The full impact of this breach may not be known by individuals for months or even years and in the meantime companies like TalkTalk simply walk away from the situation unscathed

Why on earth does a Data Protection Act exist except to guard against this type of eventuality and in order to do this they need to have a proper method of penalising companies that do not handle customer personal details securely

Unfortunately the present position of a block fine seems to be the best sanction/penalty on offer

‘.. In April 2010, the ICO was granted the power to issue fines of up to £500,000 for serious DPA breaches ..’

Now to put this in context let us just assume that TalkTalk has compromised 4 million customers and receive the maximum fine of £500,000 – this means that your personal data as a customer is valued by the ICO at 12.5 pence when in fact your data could probably be sold to hackers for far more than that on the open market. Therefore a  fine of £500,000 is simply  ‘chicken feed’ in the overall scheme of things!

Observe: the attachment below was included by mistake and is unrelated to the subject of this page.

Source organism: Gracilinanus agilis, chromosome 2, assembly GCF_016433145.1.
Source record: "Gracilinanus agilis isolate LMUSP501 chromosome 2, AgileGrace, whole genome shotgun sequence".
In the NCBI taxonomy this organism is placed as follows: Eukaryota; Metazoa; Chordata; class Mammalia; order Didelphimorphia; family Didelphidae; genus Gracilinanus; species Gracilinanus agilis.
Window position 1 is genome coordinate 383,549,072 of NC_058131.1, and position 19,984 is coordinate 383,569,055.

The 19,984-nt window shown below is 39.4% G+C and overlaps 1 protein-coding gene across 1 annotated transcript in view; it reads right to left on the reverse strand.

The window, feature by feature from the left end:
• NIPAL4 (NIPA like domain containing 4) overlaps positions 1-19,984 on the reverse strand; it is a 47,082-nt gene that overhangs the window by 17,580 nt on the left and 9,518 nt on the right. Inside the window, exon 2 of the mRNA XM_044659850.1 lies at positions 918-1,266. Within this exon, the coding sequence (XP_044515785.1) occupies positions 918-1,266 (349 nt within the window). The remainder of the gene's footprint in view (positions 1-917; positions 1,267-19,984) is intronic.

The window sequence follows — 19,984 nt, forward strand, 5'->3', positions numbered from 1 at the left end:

No wonder all these companies are so cavalier with your information because the ICO penalties are so weak that there is simply no incentive for a company such as TalkTalk to exercise a duty of care. After all, even the fine is probably tax deductible so just pay the fine, don’t change their ways and carry on as normal regarding the DPA fines as one of the prices of doing business – wholly wrong!

Well this is not good enough – especially as the maximum fine is per company breach and NOT PER COMPROMISED RECORD

The fines should be on the basis of each hacked record and if the company cannot quantify the extent of the breach then the default it should be on the basis of their entire customer base

One also needs to take account of the potential costs to the customer if compromised, and 12 pence nowhere near meets the expenses involved trying to mitigate the impact or worse still dealing with a raid on their bank account